I cried for two hours on the phone to my mom, mostly out of pure exhaustion. And then another two to my sister.
I try my hardest to stay positive in front of the children. Millie is so loving and sensitive. If I sniff, she asks me if I'm OK, often keeping her eye on me to make sure my sniffles don't become sobs. But last night I had reached my limit. I waited until dinner was served, excused myself and tiptoed to the office to release. It included a few punches to the mound of laundry yet to be folded and a few muffled screams from my gut.
Most of the time, I am hopeful about Millie's diabetes, but sometimes, I let my thoughts wander to the "what ifs" and the "whys" and the "hows." This may have been prompted as I worked on an end-of-the-year gift for her teacher, sifting through photos just weeks and months before she possibly became ill. I want so bad to go back to those care-free days, to erase the very point at which her cells became attacked. It's difficult to look at pictures and wonder, "Was she sick here?" Or to see something that should have signaled to us that she was sick and wonder, "Why didn't we catch that?" The signs were there, "Why didn't we see the big picture?"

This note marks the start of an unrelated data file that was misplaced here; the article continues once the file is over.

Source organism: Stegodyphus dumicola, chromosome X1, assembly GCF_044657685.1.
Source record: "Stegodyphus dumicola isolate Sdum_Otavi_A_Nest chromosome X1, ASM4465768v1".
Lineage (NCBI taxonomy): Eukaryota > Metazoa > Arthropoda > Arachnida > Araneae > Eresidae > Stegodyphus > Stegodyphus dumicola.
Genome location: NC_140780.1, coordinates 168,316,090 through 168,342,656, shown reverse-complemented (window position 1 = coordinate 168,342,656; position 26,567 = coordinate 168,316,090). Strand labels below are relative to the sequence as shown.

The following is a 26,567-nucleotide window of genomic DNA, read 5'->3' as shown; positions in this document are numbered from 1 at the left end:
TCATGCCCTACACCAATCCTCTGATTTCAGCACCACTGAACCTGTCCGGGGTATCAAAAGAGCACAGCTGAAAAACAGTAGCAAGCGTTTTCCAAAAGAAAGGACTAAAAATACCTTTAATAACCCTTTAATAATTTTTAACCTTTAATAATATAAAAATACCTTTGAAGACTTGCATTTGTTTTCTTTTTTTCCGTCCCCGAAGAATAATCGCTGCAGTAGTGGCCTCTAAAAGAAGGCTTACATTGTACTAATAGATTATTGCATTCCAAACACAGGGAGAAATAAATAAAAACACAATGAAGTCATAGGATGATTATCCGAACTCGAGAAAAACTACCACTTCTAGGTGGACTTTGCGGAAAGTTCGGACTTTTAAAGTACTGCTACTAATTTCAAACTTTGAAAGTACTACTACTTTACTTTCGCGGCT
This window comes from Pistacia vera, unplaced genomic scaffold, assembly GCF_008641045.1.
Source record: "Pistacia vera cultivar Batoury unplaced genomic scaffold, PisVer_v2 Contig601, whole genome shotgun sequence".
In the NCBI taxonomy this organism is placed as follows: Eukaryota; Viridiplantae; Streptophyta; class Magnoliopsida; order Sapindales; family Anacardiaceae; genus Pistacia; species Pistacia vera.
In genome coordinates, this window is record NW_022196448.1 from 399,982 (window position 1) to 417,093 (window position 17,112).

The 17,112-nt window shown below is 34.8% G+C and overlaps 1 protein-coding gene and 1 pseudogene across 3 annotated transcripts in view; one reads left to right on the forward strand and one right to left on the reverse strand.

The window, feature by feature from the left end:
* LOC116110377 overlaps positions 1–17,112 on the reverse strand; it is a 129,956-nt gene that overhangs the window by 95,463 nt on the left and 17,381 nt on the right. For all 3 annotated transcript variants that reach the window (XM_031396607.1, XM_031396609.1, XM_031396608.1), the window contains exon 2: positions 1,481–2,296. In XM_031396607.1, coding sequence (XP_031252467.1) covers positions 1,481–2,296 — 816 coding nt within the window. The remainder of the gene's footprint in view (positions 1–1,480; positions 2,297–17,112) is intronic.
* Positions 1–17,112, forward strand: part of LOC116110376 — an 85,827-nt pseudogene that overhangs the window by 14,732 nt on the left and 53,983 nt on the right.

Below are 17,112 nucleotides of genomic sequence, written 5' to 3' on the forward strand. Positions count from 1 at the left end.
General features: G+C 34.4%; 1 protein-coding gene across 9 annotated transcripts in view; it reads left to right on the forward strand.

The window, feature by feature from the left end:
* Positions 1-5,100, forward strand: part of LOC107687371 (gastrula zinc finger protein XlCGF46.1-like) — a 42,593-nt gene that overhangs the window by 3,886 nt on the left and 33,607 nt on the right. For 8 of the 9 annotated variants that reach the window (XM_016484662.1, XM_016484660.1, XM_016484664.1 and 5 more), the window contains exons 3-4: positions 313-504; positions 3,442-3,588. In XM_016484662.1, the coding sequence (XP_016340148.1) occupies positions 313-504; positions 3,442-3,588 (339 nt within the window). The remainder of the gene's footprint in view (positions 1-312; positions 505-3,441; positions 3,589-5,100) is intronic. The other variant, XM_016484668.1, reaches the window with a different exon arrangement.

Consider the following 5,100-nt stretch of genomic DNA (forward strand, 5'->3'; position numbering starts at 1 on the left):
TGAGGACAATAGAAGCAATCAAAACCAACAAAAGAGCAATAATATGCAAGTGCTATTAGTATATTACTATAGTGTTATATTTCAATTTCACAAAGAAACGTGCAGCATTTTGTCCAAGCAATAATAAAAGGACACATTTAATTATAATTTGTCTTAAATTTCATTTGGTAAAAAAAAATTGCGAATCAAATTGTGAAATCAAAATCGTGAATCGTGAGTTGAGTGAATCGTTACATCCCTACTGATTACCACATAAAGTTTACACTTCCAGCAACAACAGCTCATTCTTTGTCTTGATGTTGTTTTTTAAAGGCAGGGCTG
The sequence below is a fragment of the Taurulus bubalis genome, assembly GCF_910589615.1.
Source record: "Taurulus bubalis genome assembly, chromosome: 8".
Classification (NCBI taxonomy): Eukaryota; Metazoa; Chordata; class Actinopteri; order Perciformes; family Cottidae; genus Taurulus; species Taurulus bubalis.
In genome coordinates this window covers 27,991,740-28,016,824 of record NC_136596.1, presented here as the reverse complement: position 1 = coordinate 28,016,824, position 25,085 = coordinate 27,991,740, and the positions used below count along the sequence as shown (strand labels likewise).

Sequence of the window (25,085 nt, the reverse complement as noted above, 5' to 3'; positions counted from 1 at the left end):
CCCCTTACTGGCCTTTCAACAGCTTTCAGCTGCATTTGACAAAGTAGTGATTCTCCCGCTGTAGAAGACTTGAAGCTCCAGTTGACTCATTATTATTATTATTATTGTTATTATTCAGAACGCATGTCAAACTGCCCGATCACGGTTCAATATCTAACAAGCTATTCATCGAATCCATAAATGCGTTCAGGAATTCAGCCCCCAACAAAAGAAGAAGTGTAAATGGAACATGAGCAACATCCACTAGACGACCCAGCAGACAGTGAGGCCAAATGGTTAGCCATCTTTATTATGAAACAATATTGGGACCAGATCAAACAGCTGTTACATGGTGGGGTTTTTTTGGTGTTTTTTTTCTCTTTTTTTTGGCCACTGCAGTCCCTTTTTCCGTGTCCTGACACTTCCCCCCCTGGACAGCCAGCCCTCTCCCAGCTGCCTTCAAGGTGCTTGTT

And I get angry. I hate that nothing in her life from here forward will come easy for her. That everything ... dance, tennis, school, piano, sleepovers, trips to grandmas, vacations, birthday parties, receptions, meals ... will be a challenge for her. And I never dreamed of that for her. I had so many expectations, so many hopes ... for a perfectly healthy, happy life.
To which my mom replied, "Let it go. Let it go, Cori." (The second ever so lovingly yet stern.)
To which my sister replied, let it go.
To which my husband replied, let it go.
If I was the tattoo-acquiring type, I'd probably get that etched on my inner wrist, to look down and remind myself. Or for a loose translation, let The Beatles' "Let it Be" play in my head.
She will FIGHT. She will EARN her praises. She will be STRONG, a stronger person, and will be BETTER for it.
For those who have witnessed her taking her thrice-daily shots, who have seen her count her carbs, who have watched her prep her shot, they are amazed. It is obvious God has amazing things in store for her.
Life is not perfect. It is not fair. I thought I learned that a long time ago.